The materials used in the more public areas, such as the main entrance, atrium and restaurant areas, have been specified to be as hardwearing as possible. In these areas, floor finishes are ceramic tiles, with a large proportion of these tiles being large format so as to reduce the number of joints and number of potential failure points. Wall finishes selected in these areas are again a combination of hardwearing materials, such as external grade glass cladding, metal acoustic panelling and feature timber wall cladding.

From early concept through to finalised designs, the comfort, wellbeing and physical environment for staff was at the front of the team’s concern.

The open plan spaces within the office have been designed to reflect this and the end product is testimony to the listening and taking on board of the initial ideas put forward by the client.

From a staff perspective, the new Science and Innovation Centre has provided a platform for staff to move from a very siloed, restricted work environment to a flexible non-territorial open plan workspace. Gone are the team boundaries and the rigid workplace seating constraints that once restricted and stifled innovation. The new space has created an environment where sharing of ideas and collaboration is made easier through the introduction of open plan spaces and a mix of private and open collaboration, while meeting spaces are equipped with latest conferencing tools to aid remote working. These advances in virtual presence technology have given RB’s teams the ability to collaborate seamlessly with colleagues around the globe – and to continue to work seamlessly despite the constraints of the pandemic and lockdown.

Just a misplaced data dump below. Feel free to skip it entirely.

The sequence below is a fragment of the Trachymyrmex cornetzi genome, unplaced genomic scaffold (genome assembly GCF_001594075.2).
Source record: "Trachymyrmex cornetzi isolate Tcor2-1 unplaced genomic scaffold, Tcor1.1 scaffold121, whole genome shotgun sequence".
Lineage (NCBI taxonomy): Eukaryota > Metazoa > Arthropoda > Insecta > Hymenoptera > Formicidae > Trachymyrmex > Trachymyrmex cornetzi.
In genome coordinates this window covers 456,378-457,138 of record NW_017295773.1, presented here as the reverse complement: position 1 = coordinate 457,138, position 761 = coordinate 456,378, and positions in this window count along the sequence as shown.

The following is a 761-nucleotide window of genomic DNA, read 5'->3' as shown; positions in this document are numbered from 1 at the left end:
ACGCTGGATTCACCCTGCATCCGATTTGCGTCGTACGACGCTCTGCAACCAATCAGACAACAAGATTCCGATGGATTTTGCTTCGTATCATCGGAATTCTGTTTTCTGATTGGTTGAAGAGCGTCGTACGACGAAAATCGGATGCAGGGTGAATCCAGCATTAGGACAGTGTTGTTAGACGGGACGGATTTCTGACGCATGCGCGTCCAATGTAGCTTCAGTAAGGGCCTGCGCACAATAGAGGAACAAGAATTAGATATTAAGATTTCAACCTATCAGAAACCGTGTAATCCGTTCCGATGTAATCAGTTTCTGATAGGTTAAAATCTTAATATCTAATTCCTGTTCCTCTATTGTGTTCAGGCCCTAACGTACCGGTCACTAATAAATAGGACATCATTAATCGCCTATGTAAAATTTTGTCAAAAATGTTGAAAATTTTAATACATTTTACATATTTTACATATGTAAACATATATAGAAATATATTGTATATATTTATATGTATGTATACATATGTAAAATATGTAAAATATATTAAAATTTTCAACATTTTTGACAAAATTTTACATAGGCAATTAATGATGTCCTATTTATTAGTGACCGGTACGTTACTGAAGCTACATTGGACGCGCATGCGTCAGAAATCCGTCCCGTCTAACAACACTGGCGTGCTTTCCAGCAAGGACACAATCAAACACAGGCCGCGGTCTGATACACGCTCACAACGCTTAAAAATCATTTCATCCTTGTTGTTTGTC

Employee engagement in the design process was a key element of gaining buy-in from staff. Employee teams were even given spaces they could design themselves. A ‘Dragons Den’ competition enabled groups to pitch ideas to the project team, with the best three – the Garden Room, Games Room and a sensorium space – then selected for inclusion.

More than 70% of all wood products used are certified with the Forest Stewardship Council 


The new Science and Innovation Centre is designed to be sustainable and energy efficient. Where new construction was required, the existing building was demolished with materials recycled to provide the sub-base and pile mat for the new R&D building. There is a rainwater recycling system for WC and urinal flushing, as well as optimised energy performance, with photovoltaics installed; 310 sq m of PV was allocated to the roof. Within the buildings, there is easy segregation and collection of recyclables. More than 70% of all wood products used are certified with the Forest Stewardship Council, with all adhesives and sealants compliant with Volatile Organic Compound limits.